The Bold and Audacious Decision – Operation Bison
It was under these trying circumstances that the then GOC Sri Division (later 19 Infantry Division), Maj Gen K.S. Thimayya, DSO decided to dislodge the entrenched enemy at Zojila, by the audacious employment of Stuart light tanks of 7th Light Cavalry along with an Infantry assault, and then head to Drass and Kargil. He realized that tanks would be the nightmare of the entrenched infantry and a battle-winning factor. The requirement was for identifying a regiment who could surmount this near-impossible challenge Thimayya had immense faith in the 7th Cavalry who had successfully used tanks in Burma campaign winning battle honours and had performed exceptionally well in the Srinagar, Naushera, Rajouri and Jammu sectors. He discussed the proposition with the then Commandant of the 7th Light Cavalry Lt Col Rajindar Singh ‘Sparrow’, who was called up from the Uri sector and assured the GOC that the regiment would force a way through the Pass and capture of Zojila. The dye was now cast.
Speed, surprise and secrecy were the essence of this operation and time was critical. It was already late September and action had to be swift to forestall the winter snows which would block the Zojila by early November and make it impassable. The political hierarchy including the then Defence Minister Baldev Singh developed cold feet at seemingly impossible tank employment at these altitude and rugged terrain. However, it was to the credit of Sardar Vallabhbai Patel who bestowed confidence and trust in the military advice which changed the course of history.
The Challenge of Build Up
At that time ‘Stuart light tanks were in Akhnoor supporting the Division there. Bringing the tanks to Kashmir posed a two-fold problem: one was the weight of the tanks in relation to many of the weak lower classification bridges en route and the other was maintaining secrecy. 7th Cavalry then hit upon the ingenious idea of dismounting the turrets from the tank hull and camouflaging these to look like trucks. The turrets would be transported separately in 3-ton trucks and once across the Banihal Pass and into the base area at Baltal at the foot of Zojila, the tanks would be reassembled. All movement was planned to be undertaken only during the hours of darkness. Besides tanks had to move on their own steam for over 400 km.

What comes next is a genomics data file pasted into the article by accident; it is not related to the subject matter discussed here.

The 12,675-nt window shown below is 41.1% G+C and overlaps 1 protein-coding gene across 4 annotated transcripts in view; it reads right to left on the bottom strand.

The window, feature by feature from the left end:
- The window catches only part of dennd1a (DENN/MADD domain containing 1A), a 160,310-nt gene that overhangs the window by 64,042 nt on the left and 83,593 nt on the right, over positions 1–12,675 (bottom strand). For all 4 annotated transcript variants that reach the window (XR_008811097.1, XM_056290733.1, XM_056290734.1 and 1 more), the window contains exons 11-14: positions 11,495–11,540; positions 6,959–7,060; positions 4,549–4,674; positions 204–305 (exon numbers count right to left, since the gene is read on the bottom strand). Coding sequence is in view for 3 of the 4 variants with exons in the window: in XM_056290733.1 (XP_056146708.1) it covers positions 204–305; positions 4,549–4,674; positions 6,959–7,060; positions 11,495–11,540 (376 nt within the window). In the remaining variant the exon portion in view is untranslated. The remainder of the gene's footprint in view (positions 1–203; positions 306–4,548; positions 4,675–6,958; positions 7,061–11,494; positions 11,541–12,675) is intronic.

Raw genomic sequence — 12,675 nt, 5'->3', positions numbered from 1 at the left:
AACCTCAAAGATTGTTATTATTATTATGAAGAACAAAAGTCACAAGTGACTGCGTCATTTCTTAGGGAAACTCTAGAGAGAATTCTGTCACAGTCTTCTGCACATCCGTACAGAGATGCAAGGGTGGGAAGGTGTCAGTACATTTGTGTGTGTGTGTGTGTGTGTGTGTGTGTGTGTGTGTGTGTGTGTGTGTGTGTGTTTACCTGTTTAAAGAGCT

After the turrets were removed and the tank hulls camouflaged in Akhnoor, they started on their journey from Jammu to Baltal on October 5. Whilst negotiating old wooden bridges with low classification, engines were switched off and the tank winched across slowly to reduce vibration. After an eventful journey, the tanks reached Baltal on October 15. Here the turrets were refitted, using the Regiment’s resources of the EME, with special help from Workshop Company(EME) located at Baltal.
It was to the credit of a Task Force of Madras Sappers commanded by Major M.A. Thangaraju who achieved what General Thimayya was later to describe as a record in any operation, when they converted a five-mile jeep track between Baltal and the Zojila Pass into a tankable track, under the enemy’s nose in a month to beat the snowfall that would have closed the pass. They had to rely on manual labour and physical devices as mechanical means were extremely limited in those times. Indeed a feat without which the tanks couldn’t have reached Zojila.
On October 29, the 7th Light Cavalry commenced the ascent to its assembly area under heavy snowfall. Time was running out and the weather was getting more inclement day by day, with winter snowfalls steadily building up. Getting the tanks up the steep winding path with rocky cliff faces on one side and a sheer drop on the other was a herculean task. At many of the acute bends, tank tracks often overlapped the edges of the trackway. So steep was the gradient at some places, that tank had to be winched slowly upwards by 15 cwt winch trucks and pushed by the men from behind; all this in temperatures twenty degrees below zero. It was a masterpiece of innovative tactics.